Kemper, wearing a gray shirt and baggy blue jeans, refused District Judge Jack F. Feaby’s offer to appoint an attorney. “I don’t think it is necessary, your honor,” Kemper said, then signed six copies of extradition papers.

He laughed aloud on his way back to his jail cell when police lost the keys to his handcuffs. Kemper had asked them to remove the cuffs while he smoked.

“He was very cooperative,” District Attorney Peter Chang said after he and homicide detectives questioned Kemper for several hours about the killings.

Pueblo Police Chief Robert Mayer described Kemper as “big enough to beat a mountain lion with a switch.”

Source: The San Bernardino County Sun, Thursday April 26, 1973 / Getty Images

Ed Kemper’s arrest on April 24, 1973 in Pueblo, Colorado

Officer Conner spoke up on the extension, “All right. Just tell me where you are and we’ll have someone come and pick you up.”

“Yeah,” said Kemper. “That’s what I want.”

At Officer Conner’s suggestion, he left the telephone booth, walked to the curb, and checked street signs not far from where his car was parked.

“I’ll be at Twenty-first Street and Norwood Avenue in Pueblo,” he said. “I’m driving a car I rented in Reno.”

Officer Conner spoke up. “Hey, Ed. While we’re talking to you, we’re going to have somebody come over.”

“Yeah,” said Edmund Kemper, “I wish to shit you would, really, ‘cause I have over 200 rounds of ammo in the trunk and three guns. I don’t even want to go near it.”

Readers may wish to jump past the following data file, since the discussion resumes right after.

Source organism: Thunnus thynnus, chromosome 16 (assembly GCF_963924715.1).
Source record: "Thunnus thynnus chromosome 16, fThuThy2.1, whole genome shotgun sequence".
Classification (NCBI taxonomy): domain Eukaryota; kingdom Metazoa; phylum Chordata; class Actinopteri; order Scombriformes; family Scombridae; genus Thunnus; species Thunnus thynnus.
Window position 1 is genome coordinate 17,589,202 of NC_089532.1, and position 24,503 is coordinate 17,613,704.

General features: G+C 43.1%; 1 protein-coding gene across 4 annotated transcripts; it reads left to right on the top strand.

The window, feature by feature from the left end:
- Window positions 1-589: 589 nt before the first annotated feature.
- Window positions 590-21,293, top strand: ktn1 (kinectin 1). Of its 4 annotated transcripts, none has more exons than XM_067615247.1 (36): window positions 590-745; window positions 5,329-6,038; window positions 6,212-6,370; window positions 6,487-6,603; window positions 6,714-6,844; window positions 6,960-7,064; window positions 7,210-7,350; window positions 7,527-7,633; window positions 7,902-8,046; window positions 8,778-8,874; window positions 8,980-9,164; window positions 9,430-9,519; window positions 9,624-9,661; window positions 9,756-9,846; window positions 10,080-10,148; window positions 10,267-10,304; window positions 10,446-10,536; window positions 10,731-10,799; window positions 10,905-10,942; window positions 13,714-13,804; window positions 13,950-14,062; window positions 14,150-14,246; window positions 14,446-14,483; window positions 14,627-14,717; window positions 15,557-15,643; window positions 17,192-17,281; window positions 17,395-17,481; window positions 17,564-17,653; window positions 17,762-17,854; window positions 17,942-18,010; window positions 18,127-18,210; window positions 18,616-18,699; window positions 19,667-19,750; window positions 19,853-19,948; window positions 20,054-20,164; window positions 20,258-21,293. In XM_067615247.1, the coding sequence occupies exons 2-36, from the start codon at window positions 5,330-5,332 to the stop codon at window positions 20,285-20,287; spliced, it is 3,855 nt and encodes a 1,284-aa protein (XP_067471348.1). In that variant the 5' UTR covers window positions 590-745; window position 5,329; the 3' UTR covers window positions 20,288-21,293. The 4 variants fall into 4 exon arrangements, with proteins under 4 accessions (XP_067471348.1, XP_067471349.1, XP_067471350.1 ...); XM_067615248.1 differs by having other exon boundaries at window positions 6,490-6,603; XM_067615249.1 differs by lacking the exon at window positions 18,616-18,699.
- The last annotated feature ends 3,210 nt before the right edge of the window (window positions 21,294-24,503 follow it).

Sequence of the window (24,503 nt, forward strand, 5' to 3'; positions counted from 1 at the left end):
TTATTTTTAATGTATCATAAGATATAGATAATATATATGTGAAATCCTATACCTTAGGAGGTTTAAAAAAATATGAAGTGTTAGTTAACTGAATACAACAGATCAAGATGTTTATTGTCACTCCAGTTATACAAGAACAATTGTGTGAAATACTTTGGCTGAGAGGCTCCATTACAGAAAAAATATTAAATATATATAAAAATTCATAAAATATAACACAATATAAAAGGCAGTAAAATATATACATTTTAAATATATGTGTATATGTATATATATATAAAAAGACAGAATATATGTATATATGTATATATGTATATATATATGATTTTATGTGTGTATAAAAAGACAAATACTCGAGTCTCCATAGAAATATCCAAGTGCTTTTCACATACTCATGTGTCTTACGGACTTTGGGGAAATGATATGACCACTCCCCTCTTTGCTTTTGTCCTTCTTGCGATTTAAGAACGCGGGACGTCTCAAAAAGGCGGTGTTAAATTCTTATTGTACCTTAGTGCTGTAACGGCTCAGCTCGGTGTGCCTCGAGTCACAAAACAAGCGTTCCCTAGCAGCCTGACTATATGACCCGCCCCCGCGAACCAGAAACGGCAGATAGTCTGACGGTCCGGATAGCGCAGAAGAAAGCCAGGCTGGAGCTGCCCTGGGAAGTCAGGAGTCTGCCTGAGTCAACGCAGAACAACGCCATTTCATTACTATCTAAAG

He (Kemper) wanted to get it all out now – the waiting was coming to an end. But suddenly he broke off. “The man’s here. Whew! He’s got a gun on me!”

“Let me talk to him,” said Officer Conner.

Excerpts from The Co-ed Killer by Margaret Cheney and drawings by David Jouvent from his upcoming graphic novel about Ed Kemper. 

“Hi, Mr. Chang!”

Kemper greeted Santa Cruz District Attorney Chang like an old friend when Chang confronted him at police headquarters after reaching Pueblo (Colorado). He exclaimed for all the world like the host of a gala party greeting an arriving guest. In sharp contrast to his menacing size, too, during the taping of his confession to purge himself of his inner torments, he was as gentle as the proverbial lamb.

“He was extremely affable, cooperative, and articulate, and intelligent” said Chang to journalists when he returned to Santa Cruz.

One of the detectives present later told newsmen Kemper reminded him of a little kid who had vowed to amend his hell-raising ways and was eager to prove the sincerity of his promises to be good. In any event, he proved to be the soul of cooperation and was eager to do anything to make things easier for the authorities. He unhesitatingly signed his waiver of extradition to California. He underwent no change of heart, which so often happens when violent criminals in the throes of remorse unburden their hearts, only to reverse themselves after they have had time to think it over.

Excerpt from True Detective magazine, October 1978

“I look at the wreckage behind me, the dead people caused by my self-indulgence in fantasy life and then my self-indulgence in not doing something about it—getting help, or taking action against myself, even.”

— Edmund Kemper (press photo taken the day of his arrest, courtesy of Ed Kemper Chronicles)